Supergirl: Blood Memory

Director Danvers: "And that kind of vulnerability, it makes you angry. And when you feel powerless enough, you will do anything it takes to feel strong."

Kara joins Nia on a trip to Nia's hometown to visit her family during the town's annual Harvest Festival. While home, Nia's mother encourages her daughter to embrace her destiny. Meanwhile, Alex deals with a street drug that is turning people violent and giving them temporary superpowers.

Let’s deal with the plot first, which serves well for the emotions of the episode. Siberian Supergirl – still being trained by the Russians – gets a nosebleed and the treatment of her sends some sort of shock around the world. Oddly enough, this shock ends up hitting an RV with dealers selling party pills (no other effects? none mentioned, anyway). Those pills now glow and make the humans who take them hulk out and go start fights. At first, Alex can't understand why anyone would actually want these pills (but she figures it out). Alex is tasked with finding the drug dealers and stopping them.

Alex's mission is made more difficult because, after last week's mind-wipe, Alex no longer recalls that her beloved sister Kara is also Supergirl. Alex is still a sister to Kara, but she is cold to Supergirl, telling her to address her as Director Danvers. Nevertheless, Alex feels wrong, and this is not surprising, as the Kara-Supergirl duality was such an important part of her life.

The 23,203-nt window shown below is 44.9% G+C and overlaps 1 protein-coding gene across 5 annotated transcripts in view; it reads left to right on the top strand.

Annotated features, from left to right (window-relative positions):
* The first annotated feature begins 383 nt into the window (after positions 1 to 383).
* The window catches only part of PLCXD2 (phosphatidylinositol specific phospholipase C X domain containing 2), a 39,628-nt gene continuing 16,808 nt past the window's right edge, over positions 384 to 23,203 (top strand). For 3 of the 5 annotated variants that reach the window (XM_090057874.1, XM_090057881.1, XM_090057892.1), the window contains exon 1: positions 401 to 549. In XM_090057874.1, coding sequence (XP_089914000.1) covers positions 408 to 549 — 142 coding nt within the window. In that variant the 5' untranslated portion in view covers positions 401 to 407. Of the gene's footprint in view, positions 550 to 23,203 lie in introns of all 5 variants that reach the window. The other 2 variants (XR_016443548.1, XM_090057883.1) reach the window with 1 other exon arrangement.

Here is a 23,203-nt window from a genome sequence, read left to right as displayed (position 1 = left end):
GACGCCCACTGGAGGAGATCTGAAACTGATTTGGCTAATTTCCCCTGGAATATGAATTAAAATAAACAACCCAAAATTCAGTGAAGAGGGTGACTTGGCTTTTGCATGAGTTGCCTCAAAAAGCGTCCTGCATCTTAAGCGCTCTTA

Nia wants to go to Parthas – a place where aliens and humans live in harmony – for the Harvest Fest, but because of her narcolepsy, it’s not safe for her to drive. Kara, who needs to get away from her situation with Alex for a bit, offers to drive Nia. Nia has a dream en route, and realizes her mother is in danger.

The Children of Liberty learn about the rage pills, and acquire some from the dealers and go to beat up the people of Parthas, simply because they are a human-alien community that lives in harmony. This feels very real, and is a perfect use for the Children of Liberty.

So much for the plot. The emotional core of the episode is the fact that two pairs of sisters are in trouble with their relationships with each other. We get the follow-through from last episode, when Alex had her brain wiped so that she wouldn’t reveal Supergirl’s identity. This is sad and lonely for Kara (and even Alex knows that something’s wrong with her brain). I felt crushed when Alex told Supergirl to address her as “Director Danvers,” and Alex claims Supergirl cannot have any idea what it is like to be vulnerable. (Apparently J’onn wiped Alex’s memories of Supergirl getting zapped by kryptonite.) Alex loves Kara but resents Supergirl, which is so tough for dear Kara! How long will Alex’s ignorance last? It’s a great plot device.

Nia’s situation is similar. One female in every generation in her family gets the dream powers, and Maeve, Nia’s sister, always assumed that she would inherit the ability. After all, Nia is trans, but apparently that has nothing to do with how things work for those from Naltor. Apparently being half-human has no impact, either, as they have a human father. Anyway, Maeve takes the discovery that her sister got the power that she expected very badly.